Struggle With Mental Illness In Janet Frame's Owls Do Cry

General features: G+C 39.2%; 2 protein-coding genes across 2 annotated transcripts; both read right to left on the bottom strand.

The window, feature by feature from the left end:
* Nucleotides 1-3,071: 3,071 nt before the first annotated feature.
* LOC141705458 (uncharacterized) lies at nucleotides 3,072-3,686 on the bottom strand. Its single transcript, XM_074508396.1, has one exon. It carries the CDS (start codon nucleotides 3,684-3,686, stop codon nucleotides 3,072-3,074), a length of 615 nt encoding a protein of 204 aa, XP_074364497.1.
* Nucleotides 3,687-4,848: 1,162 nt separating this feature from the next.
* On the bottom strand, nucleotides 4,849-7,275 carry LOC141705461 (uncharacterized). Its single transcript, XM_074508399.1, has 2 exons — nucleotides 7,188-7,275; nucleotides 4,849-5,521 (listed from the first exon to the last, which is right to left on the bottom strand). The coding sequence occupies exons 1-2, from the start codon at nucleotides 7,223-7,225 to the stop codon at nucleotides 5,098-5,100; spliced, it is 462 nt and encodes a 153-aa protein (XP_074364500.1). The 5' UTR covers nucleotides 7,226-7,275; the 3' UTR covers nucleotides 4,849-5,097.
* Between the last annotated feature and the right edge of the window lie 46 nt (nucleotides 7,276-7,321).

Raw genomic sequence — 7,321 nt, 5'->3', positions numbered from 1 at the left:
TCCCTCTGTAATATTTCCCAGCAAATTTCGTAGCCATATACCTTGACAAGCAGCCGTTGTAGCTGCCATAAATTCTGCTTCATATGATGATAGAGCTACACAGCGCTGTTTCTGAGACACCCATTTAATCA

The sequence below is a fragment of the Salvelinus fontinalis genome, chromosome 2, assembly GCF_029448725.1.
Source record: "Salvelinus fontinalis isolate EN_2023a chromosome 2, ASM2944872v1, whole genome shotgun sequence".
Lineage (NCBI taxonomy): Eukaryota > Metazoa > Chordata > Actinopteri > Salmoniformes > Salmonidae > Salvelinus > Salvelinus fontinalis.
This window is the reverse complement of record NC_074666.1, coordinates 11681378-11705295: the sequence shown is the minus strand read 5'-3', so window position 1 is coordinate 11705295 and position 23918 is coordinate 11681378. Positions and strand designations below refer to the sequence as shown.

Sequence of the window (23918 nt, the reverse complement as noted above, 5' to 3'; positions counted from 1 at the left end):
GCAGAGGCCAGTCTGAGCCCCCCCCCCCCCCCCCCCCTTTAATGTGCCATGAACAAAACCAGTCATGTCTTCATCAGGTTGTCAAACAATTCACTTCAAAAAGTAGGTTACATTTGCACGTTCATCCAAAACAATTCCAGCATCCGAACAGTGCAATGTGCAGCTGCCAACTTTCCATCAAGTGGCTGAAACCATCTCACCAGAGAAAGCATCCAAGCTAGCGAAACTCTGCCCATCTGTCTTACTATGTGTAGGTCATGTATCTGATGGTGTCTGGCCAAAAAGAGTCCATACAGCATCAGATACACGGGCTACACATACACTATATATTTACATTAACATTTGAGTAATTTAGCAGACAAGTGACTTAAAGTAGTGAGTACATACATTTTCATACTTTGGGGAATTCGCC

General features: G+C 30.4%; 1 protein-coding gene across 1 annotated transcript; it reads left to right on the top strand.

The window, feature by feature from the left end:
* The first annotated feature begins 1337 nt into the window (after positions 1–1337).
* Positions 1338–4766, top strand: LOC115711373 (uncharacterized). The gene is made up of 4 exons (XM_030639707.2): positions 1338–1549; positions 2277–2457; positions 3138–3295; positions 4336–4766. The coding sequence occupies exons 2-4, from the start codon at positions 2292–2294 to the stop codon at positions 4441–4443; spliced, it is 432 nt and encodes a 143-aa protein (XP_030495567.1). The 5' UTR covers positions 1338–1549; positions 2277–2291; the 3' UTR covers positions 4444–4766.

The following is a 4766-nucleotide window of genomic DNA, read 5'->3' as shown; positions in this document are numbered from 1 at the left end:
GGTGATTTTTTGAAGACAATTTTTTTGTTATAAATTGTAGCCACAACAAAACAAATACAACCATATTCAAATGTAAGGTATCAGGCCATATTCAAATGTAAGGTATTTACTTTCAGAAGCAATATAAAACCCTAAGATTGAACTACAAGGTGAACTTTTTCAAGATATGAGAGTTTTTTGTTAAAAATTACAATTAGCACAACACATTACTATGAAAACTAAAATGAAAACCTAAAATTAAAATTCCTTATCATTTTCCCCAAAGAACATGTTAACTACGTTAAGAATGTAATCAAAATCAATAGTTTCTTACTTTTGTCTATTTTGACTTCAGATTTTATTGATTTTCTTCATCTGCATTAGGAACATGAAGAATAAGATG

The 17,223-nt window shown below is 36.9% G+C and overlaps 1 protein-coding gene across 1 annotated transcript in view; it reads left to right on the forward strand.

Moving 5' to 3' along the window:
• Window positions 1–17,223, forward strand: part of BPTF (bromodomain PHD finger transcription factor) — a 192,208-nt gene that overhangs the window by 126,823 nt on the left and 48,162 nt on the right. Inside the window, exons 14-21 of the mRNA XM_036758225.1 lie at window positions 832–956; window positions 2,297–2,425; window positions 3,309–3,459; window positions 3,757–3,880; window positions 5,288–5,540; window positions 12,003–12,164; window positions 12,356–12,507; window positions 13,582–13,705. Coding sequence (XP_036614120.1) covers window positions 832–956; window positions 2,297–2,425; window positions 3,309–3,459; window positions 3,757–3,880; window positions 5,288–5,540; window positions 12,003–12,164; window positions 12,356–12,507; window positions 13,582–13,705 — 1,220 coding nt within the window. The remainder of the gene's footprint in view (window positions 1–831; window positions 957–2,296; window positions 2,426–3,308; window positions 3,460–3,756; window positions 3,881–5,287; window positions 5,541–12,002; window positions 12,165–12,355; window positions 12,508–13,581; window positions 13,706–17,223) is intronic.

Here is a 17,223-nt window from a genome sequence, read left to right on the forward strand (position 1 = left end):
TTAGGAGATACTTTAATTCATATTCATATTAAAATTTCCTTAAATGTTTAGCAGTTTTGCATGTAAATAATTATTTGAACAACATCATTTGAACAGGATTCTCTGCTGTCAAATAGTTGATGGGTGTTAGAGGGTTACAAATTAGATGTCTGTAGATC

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Janet Frame 's novel Owls Do Cry tells the story of a New Zealand family who struggles with poverty. Set in the fictional town Waimaru, the story follows the lives of Bob and Amy Whithers and their children Francie, Toby, Daphne and Chicks. Aside from their monetary struggles the family has to deal with the early death of their daughter Francie (cf. Frame 50), Toby 's epilepsy (cf. 9 ff.) and Daphne 's mental illness (105). My analysis of the book shall start with how it describes Toby 's struggle with physical illness before I move on to Daphne 's life in the asylum. The first thing we find out about Toby Whithers is his reluctance to go to school (cf. Frame 7 ff.). “Toby felt sorry for them but he could not understand history and wanting to get more land and gold; nor, sometimes, could he understand what the master said, or read the words on the blackboard. And that is why he wanted not to go to school when the lady doctor came” (Frame 11). His lack of mental capability seems to stem from his epileptic seizures. They happen often and are described as being like a “dark velvet cloak” that robs him of his vision (cf. Frame 11). The narration is partly focalised through Daphne Whithers, who has been institutionalised in a mental asylum. These sections set themselves apart from others by first-person narration and the use of imagery: “... and I planted carrot seed that never came up, for the wind breathed a blow-away spell; the wind is warm, was warm, and the days above
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